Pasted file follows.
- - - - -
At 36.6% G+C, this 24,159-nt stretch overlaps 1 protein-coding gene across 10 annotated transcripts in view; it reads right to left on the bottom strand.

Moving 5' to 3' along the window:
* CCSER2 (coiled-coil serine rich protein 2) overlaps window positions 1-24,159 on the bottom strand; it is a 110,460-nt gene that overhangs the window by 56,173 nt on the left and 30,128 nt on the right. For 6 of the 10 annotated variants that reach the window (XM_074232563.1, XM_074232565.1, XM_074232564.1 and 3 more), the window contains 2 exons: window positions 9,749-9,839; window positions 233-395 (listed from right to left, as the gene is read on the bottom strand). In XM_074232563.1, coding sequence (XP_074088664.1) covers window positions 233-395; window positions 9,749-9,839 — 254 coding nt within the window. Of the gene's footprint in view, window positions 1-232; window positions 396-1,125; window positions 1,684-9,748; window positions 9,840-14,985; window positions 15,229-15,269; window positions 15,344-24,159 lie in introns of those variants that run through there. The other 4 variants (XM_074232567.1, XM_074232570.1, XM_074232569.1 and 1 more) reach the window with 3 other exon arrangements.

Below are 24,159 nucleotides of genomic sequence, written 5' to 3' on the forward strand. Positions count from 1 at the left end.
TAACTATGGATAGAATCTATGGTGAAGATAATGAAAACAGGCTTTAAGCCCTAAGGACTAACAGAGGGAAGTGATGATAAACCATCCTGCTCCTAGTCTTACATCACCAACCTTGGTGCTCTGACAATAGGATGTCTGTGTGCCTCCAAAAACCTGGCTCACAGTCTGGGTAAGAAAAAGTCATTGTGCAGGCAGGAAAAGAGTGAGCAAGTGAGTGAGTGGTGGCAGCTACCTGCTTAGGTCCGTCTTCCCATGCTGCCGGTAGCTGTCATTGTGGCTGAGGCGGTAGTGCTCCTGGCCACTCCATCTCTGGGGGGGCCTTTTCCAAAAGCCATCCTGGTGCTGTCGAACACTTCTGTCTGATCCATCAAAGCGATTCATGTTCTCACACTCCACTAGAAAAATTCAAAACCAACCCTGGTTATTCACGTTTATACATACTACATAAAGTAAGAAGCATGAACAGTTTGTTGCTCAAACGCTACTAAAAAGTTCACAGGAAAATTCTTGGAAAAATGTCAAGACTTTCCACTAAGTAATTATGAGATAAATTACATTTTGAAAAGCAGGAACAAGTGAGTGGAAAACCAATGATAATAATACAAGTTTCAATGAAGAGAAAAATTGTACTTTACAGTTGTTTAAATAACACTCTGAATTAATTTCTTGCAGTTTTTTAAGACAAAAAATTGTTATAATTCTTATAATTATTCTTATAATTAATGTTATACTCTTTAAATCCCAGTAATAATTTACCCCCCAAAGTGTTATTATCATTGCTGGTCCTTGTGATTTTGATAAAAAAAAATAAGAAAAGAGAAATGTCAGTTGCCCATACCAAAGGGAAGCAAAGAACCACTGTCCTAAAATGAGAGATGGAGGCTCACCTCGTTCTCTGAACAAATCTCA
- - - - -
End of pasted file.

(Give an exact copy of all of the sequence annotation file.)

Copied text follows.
At 36.6% G+C, this 24,159-nt stretch overlaps 1 protein-coding gene across 10 annotated transcripts in view; it reads right to left on the bottom strand.

Moving 5' to 3' along the window:
* CCSER2 (coiled-coil serine rich protein 2) overlaps window positions 1-24,159 on the bottom strand; it is a 110,460-nt gene that overhangs the window by 56,173 nt on the left and 30,128 nt on the right. For 6 of the 10 annotated variants that reach the window (XM_074232563.1, XM_074232565.1, XM_074232564.1 and 3 more), the window contains 2 exons: window positions 9,749-9,839; window positions 233-395 (listed from right to left, as the gene is read on the bottom strand). In XM_074232563.1, coding sequence (XP_074088664.1) covers window positions 233-395; window positions 9,749-9,839 — 254 coding nt within the window. Of the gene's footprint in view, window positions 1-232; window positions 396-1,125; window positions 1,684-9,748; window positions 9,840-14,985; window positions 15,229-15,269; window positions 15,344-24,159 lie in introns of those variants that run through there. The other 4 variants (XM_074232567.1, XM_074232570.1, XM_074232569.1 and 1 more) reach the window with 3 other exon arrangements.

Below are 24,159 nucleotides of genomic sequence, written 5' to 3' on the forward strand. Positions count from 1 at the left end.
TAACTATGGATAGAATCTATGGTGAAGATAATGAAAACAGGCTTTAAGCCCTAAGGACTAACAGAGGGAAGTGATGATAAACCATCCTGCTCCTAGTCTTACATCACCAACCTTGGTGCTCTGACAATAGGATGTCTGTGTGCCTCCAAAAACCTGGCTCACAGTCTGGGTAAGAAAAAGTCATTGTGCAGGCAGGAAAAGAGTGAGCAAGTGAGTGAGTGGTGGCAGCTACCTGCTTAGGTCCGTCTTCCCATGCTGCCGGTAGCTGTCATTGTGGCTGAGGCGGTAGTGCTCCTGGCCACTCCATCTCTGGGGGGGCCTTTTCCAAAAGCCATCCTGGTGCTGTCGAACACTTCTGTCTGATCCATCAAAGCGATTCATGTTCTCACACTCCACTAGAAAAATTCAAAACCAACCCTGGTTATTCACGTTTATACATACTACATAAAGTAAGAAGCATGAACAGTTTGTTGCTCAAACGCTACTAAAAAGTTCACAGGAAAATTCTTGGAAAAATGTCAAGACTTTCCACTAAGTAATTATGAGATAAATTACATTTTGAAAAGCAGGAACAAGTGAGTGGAAAACCAATGATAATAATACAAGTTTCAATGAAGAGAAAAATTGTACTTTACAGTTGTTTAAATAACACTCTGAATTAATTTCTTGCAGTTTTTTAAGACAAAAAATTGTTATAATTCTTATAATTATTCTTATAATTAATGTTATACTCTTTAAATCCCAGTAATAATTTACCCCCCAAAGTGTTATTATCATTGCTGGTCCTTGTGATTTTGATAAAAAAAAATAAGAAAAGAGAAATGTCAGTTGCCCATACCAAAGGGAAGCAAAGAACCACTGTCCTAAAATGAGAGATGGAGGCTCACCTCGTTCTCTGAACAAATCTCA